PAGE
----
Fixed Rate Mortgages and Adjustable Rate Mortgages are the two most common mortgage rates. Following are the differences between the two mortgages:
Fixed Rate Mortgages allow a borrower to know what all future monthly payments will be. The interest rate is fixed; therefore, the borrower will pay the same monthly payment through the entire term of the Fixed Rate Mortgage. No matter what happens with interest rates, your payments won't change if using a Fixed Rate Mortgage.
There are two main types of Fixed Rate Mortgages: 30-Year and 15-Year. There are other types of Fixed Rate Mortgages (such as 10- or 20-Year), but they are not used as often as the 15-or 30 Year Mortgages.
With a Fixed Rate Mortgage, a borrower typically has a higher monthly payment than with some of the other mortgage choices because the Fixed Rate Mortgage keeps payments from increasing. A borrower is charged for this advantage.
Be sure to discuss your particular situation with a professional lender. You will typically find that Fixed Rate Mortgages are chosen if:
- Interest rates are low
- The payment for the house you want is affordable
- A borrower needs to budget for and predict monthly payments
- A borrower plans to keep the home for a fairly long period of time
To get the best Fixed Rate Mortgage, check with several lenders and ask for quotes. Also, ask your friends, co-workers, and real estate agent if they can refer a reputable lender.
When talking with your lender, ask for a written, explanation of any fees associated with the Fixed Rate Mortgage -- and why. Also, see if the lender will waive some of the fees, especially if you are a good borrower or if you're buying an expensive home.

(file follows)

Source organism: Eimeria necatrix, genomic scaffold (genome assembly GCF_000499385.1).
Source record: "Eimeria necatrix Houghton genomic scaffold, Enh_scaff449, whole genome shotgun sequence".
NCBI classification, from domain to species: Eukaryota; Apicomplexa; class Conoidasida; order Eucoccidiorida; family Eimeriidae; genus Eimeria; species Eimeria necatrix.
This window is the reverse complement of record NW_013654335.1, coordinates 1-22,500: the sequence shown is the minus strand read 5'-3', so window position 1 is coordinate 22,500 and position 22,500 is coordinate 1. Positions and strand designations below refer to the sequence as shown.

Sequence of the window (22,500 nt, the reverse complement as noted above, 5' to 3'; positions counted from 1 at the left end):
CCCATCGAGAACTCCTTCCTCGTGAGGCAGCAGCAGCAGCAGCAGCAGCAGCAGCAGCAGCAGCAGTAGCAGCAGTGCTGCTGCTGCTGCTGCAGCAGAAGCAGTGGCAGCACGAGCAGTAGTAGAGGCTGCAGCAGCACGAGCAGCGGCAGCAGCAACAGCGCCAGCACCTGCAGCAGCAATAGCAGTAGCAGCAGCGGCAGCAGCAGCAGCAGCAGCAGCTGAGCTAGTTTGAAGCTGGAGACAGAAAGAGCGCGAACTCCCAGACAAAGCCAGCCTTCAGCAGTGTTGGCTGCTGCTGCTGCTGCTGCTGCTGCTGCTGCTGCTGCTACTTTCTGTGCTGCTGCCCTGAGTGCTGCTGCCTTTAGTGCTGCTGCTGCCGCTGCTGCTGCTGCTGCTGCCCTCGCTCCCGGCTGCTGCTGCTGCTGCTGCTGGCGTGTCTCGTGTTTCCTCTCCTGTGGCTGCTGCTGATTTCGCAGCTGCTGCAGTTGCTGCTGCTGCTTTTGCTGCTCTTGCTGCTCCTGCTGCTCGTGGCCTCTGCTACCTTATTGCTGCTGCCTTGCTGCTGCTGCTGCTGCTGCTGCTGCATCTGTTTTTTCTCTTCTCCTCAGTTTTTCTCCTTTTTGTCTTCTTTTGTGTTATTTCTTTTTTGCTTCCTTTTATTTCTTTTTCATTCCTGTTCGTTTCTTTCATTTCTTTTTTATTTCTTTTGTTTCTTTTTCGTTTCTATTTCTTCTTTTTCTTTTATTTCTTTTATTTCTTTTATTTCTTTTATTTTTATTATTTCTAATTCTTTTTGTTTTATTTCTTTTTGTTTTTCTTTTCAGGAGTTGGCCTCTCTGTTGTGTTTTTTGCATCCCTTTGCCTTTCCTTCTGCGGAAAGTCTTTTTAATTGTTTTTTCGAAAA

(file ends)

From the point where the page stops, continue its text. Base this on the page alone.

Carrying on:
An Adjustable Rate Mortgage (ARM) is a loan in which the interest rate is periodically adjusted, moving higher or lower in the same ratio as a preselected index, such as Treasury Bill rates. ARM loans may include caps on interest rate increases in a given time period, and over the life of the loan, and may include limits on the frequency of interest rate adjustments. ARM loans generally have initial below market interest rates in return for the borrower sharing the risk that interest rates may rise during the life of the loan.
ARMs often have their lowest, most attractive rates at the beginning of the loan, and can guarantee that rate for anywhere from a month to ten years. You may read about "3/1 ARMs" or "5/1 ARMs". That means that the beginning rate is set or fixed for three or five years, and then adjusts according to an index every year thereafter for the life of the loan. Loans like this are often best for people who anticipate selling their home within three to five years, depending on how long the lower rate will be in effect. With ARMs, a borrower does risk increases in the rate, but could also take advantage when rates go down by saving more money each month that would otherwise have gone toward the mortgage payment.